My brother (BR) and I corresponded more by email at this point.  We both talked to mom several times a day.  We tried to keep each other informed as to what was happening.  He questioned what she was able to do.  She could no longer read a book or even the newspaper though she used to spend a good part of her day reading before.  She couldn’t see the print that well and her mind couldn’t “track” the story line.  Mom liked to take walks, but the Gardens’ staff wouldn’t let her walk on the busy street out front.  They told her to walk in the back on the paths but she couldn’t figure out where the walking paths were.

BR commented that it was harder to converse with mom now.  She couldn’t discuss so many subjects due to her confusion.  What was left seemed to be just the weather and the meals.  Dad never did talk much on the phone and he still just passed the phone on to mom.

Mom often called BR to ask him the same questions she had asked me.  She started to dwell on questions about my grandparents’ bank accounts and property.  My grandparents passed away over 40 years before these discussions.  All of a sudden she decided that she had neglected to follow-up on the money and property they left behind.  She thought she had to do it right away because of the “statute of limitations”.  It seemed funny that she remembered this legal restriction, yet couldn’t remember settling the estates of her parents.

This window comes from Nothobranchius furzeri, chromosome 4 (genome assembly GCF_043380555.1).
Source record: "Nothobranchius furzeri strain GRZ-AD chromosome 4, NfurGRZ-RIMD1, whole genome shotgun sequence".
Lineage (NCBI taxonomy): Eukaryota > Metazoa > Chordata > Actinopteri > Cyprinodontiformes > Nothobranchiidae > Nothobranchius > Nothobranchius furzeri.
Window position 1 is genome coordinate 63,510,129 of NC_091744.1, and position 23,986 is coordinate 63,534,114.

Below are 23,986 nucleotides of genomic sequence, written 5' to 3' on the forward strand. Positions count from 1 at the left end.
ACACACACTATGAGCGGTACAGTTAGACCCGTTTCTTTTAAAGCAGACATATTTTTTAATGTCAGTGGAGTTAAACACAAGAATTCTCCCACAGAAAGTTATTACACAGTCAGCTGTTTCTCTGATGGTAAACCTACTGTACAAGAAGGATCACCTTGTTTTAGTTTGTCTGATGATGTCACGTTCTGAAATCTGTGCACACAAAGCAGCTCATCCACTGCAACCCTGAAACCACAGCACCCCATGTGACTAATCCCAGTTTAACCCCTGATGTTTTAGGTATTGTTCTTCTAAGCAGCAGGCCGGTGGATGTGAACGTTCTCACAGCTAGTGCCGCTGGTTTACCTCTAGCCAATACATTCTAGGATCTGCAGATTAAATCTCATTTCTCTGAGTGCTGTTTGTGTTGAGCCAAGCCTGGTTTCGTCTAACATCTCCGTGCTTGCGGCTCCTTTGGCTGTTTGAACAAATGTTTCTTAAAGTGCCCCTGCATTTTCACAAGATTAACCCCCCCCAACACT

I reached the point where I was almost afraid to answer the telephone.  Sometimes these conversations were only a few minutes and sometimes much longer.  Sometimes mom got very agitated because she knew she was forgetting things.

I made follow-up visits to some of assisted living facilities in my community that I had seen the previous spring.  Now that I had some experience with the ALF in the south, I felt I would have a better basis to evaluate the ALFs here and choose one for them.  I wanted one that could handle memory care issues if mom and dad got much worse.  My plan was to visit my parents in January for 3 months in the sun.  Afterwards, I would bring them home with me to stay even if I had to trick them to get onto the airplane.  I talked to my local Eldersource consultant about the best placement for them and how to travel with 2 older adults with dementia.  It was starting to stress me out but I knew it was the best way to handle their needs.  It just wasn’t working for me to try to care for them from far away.